These past couple of weeks have been a gift from the gods of autumn. It appears we have been spared a hurricane this year. The leaves have been brilliant, and without strong winds, they drop at a reasonable rate. In the years of Hurricanes Sandy and Irene, they are gone overnight. And I mean gone, probably swirled away to Ohio.
I have been doing a garden clean up with my daughter. The leaves above our terraced hillside are a blaze of cadmium yellow. They make us stop in our tracks.
There is a hilly road by my house that I try to walk every day. That translates into a few times per week. I love this walk in all seasons, when I walk, my mind is filled with only good thoughts, I don’t know why, probably endorphins, but it has been especially beautiful this past week. I broke my no-touching-the-cel-phone-for-instagram-email-or-step-counting rule and took a photo. It was just too breathtaking.
As the leaves start to fall, we get serious about the yard clean up. Every fall, we take a day and rent a leaf blower. Chris blows the leaves into heaps, and then he shreds them with the lawn mower. I cart them over to the garden. According to Mike McGrath (the former editor of Organic Gardening magazine, and now host of a podcast on organic gardening) shredded, composted leaves are all the added nutrients a garden needs. I’m into this rather grueling day for the sake of the garden. Chris is into it because we are also obliterating a habitat for ticks. He enjoys that.
It is the end of the season for our CSA farm shares. It has been a bountiful year. I’m going to be sorry to rely on supermarket produce, flown in from Mexico, Florida, and Venezuela. I so enjoy focusing our meals on seasonal produce. But there are a bunch of winter farmer’s markets in the Hudson Valley to get us through. Last weekend we visited the outdoor market in Rhinebeck, and I look forward to getting to know the vendors.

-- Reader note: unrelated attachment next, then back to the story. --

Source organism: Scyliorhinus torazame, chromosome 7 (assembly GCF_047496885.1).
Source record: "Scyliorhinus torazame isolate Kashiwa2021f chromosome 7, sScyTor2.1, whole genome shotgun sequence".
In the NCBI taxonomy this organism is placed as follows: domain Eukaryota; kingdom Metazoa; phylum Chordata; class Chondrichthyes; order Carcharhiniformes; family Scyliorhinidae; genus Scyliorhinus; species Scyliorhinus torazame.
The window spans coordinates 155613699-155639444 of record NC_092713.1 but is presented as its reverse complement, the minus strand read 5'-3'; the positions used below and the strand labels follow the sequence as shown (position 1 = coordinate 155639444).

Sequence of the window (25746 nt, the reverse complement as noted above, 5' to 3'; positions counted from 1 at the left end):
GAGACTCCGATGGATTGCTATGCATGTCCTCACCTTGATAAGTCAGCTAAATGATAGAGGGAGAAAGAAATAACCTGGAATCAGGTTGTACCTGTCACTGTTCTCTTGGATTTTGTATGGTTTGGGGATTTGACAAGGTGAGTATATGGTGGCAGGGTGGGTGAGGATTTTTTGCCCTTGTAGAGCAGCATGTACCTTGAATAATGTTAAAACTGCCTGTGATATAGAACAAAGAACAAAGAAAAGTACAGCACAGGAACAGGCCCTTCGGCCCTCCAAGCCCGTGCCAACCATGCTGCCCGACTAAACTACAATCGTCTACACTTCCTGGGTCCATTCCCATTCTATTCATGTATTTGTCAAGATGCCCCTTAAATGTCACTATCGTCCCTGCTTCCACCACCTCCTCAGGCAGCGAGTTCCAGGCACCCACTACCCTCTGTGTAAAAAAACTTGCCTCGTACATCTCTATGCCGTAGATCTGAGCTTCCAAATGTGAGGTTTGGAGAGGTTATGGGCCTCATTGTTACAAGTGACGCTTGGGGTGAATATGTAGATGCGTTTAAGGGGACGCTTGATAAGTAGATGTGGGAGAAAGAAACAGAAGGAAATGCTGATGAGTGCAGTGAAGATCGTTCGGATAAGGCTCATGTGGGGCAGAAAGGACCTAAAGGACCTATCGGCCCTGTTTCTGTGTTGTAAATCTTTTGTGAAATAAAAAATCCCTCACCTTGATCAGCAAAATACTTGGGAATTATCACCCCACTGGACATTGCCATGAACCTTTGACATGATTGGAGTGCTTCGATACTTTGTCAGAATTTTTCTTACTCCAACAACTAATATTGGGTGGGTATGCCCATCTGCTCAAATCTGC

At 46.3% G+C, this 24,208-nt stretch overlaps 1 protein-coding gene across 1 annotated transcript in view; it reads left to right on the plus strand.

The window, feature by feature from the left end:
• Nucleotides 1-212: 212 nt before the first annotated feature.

For a start we bought bunches of beautiful fresh scallions, and big chowder clams, potatoes, celery. My daughter spotted the colorful, twisted carrots. I made scallion kimchi from David Tanis’s One Good Dish. The recipe in the book is game-changer and will become a staple condiment in our house. (Here is a variation of the recipe, if you don’t have the book.)
At least once a month I make lentil soup. It’s so easy, and full of iron & protein. I make it a little bit differently every time, and don’t use a recipe anymore. My favorite these days is an Indian-spiced red lentil variation. I would share the recipe, but I made it up as I went. Suffice to say, this was the best one I have ever made, and I just added a bunch of fried mustard seeds, cumin seeds, fresh ginger, and a generous amount of fresh tumeric – about 3 grated root nodules.
Finally, these last beautiful days of warm autumn weather have inspired us to cook outside. If you can call it cooking. A food-writer friend we invited called it a “weenie roast” and I’m not just a little bit proud to say that we hosted the very first one he had ever attended. And this is someone who knows food. He had spent the previous night out on the town eating and drinking with Anthony Bourdain. How does this happen? How does someone grow up in America, develop a full fledged career as a food writer, and yet never roast hot dogs over a bonfire? “I’m from California,” he said. “We don’t have a lot of fires in California.”
Of course, he loved it. Because, let’s face it, hot dogs around an open fire in the Catskills is the perfect day-after antidote to boozing with Bourdain in Manhattan.
We ate the hot dogs with pickled green tomatoes I made from a NYTimes recipe. A few weeks ago my daughter and I had gathered the last of the green cherry tomatoes from the garden. We got to them just before the first frost. It’s a great recipe, and paired well with hot dogs. Although next time I would make them with my new best friend, fresh tumeric.
And today, the warmth of this fall is still here. The days are sunny. It’s downright warm. The shredded leaves wait for me in piles around the yard. I will move them into the garden over the next week. And I’ll keep cleaning up the garden with my eye looking all the way across winter, to spring. Not that any season could be better than this one, right now.